The quality of feeding in the dry period and early lactation is important in achieving good herd fertility, according to Dr. Joe Patton, a dairy specialist with Teagasc.
Joe said: ”Nutrition plays a vital role in achieving good herd fertility and that the quality of feeding in the dry period and early lactation can affect outcomes.
Therefore many issues cannot be solved by just looking at the diet during the breeding season itself.’
“It remains important to get some key targets right however, such as body condition score (BCS). The target score for cows during the breeding should be 2.75 plus to improve conception rates.”
What can you do if some cows are below target?
Commenting on below target cows, Joe said: ”It will take a couple of months to fix very thin milking cows by feeding 2-3kg extra meal.
”Short-term improvements in conception rate will be minimal. If there are thin or non-cycling cows in the herd that are due for breeding, milking once a day (OAD) for six weeks can boost fertility.”
Joe added: ”High economic breeding index (EBI) cows have been proven to maintain better BCS across a range of diets, explaining in part why their fertility is better.”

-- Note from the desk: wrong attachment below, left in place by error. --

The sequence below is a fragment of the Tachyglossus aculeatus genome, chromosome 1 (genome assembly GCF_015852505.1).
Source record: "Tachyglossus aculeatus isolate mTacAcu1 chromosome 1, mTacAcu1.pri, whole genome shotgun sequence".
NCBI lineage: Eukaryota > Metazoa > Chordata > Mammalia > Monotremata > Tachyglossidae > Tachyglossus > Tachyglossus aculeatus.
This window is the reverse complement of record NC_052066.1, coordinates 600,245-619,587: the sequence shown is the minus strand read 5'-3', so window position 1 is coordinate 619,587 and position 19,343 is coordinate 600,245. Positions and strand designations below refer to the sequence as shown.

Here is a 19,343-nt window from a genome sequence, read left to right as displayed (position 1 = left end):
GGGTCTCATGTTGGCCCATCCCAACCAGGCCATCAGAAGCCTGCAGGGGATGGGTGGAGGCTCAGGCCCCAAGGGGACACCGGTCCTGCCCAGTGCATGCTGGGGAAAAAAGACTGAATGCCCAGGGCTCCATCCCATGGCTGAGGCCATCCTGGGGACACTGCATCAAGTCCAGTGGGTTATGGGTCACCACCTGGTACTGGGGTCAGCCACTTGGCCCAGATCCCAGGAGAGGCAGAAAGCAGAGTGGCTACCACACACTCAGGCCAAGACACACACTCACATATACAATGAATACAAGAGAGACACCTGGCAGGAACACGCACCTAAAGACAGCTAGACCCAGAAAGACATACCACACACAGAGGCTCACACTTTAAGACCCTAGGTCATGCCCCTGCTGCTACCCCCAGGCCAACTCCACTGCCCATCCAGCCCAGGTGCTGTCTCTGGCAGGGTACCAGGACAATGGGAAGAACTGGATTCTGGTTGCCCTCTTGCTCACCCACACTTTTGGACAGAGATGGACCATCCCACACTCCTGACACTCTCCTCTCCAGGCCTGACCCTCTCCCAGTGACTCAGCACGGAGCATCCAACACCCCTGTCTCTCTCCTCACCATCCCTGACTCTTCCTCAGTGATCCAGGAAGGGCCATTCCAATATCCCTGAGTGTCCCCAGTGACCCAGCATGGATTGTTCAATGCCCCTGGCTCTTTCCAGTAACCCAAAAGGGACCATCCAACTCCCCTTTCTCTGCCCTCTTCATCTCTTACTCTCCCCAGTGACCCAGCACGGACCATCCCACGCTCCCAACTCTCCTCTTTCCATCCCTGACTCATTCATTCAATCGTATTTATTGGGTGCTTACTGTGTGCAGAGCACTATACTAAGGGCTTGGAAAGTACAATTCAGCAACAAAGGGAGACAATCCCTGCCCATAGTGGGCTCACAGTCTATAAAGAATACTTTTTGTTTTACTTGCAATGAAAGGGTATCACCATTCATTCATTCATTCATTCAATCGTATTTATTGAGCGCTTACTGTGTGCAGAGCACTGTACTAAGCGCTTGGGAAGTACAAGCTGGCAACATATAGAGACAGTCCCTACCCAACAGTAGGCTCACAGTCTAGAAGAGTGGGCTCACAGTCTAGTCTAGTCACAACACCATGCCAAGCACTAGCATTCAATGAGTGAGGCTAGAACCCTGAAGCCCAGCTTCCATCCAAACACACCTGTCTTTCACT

Joe recommend that farmers use high EBI bulls to make feeding simpler in the long term.
Dietary requirements for fertility
Energy intake drives milk performance, maintains BCS, and improves fertility. Ensure that the herd is grazing the best quality grass possible (1,400kg covers, three leaf stage).
For herds that are currently grazing Joe recommends that farmers watch residuals (target 4cm) to make sure cows are cleaning paddocks, but not being pinched on intake and ensure supplementation of any deficits of grass in good time.
”High quality pasture contains a high level of crude protein (Nitrogen N) which milking cows use with feed energy to make milk protein,” he said.
Surplus N in the diet may elevate blood and milk urea levels and this may give rise to concerns on fertility.
”Under good management, bulk milk urea does not explain much difference in fertility between herds. Apply fertiliser N small and often during the breeding season; do not overload fertiliser N under drought conditions; and feed high energy 14% crude protein rations at grass to control any risk.
”Trace minerals (copper, cobalt, iodine, selenium, manganese and zinc) can affect fertility, if lacking in the diet. However, feeding these minerals above requirements is expensive and will not boost fertility where no deficiency exists.”
Joe concluded by stating: ”The ‘silver bullet’ of extra minerals will not fix the problems of thin cows, poor heat detection or bad genetics.”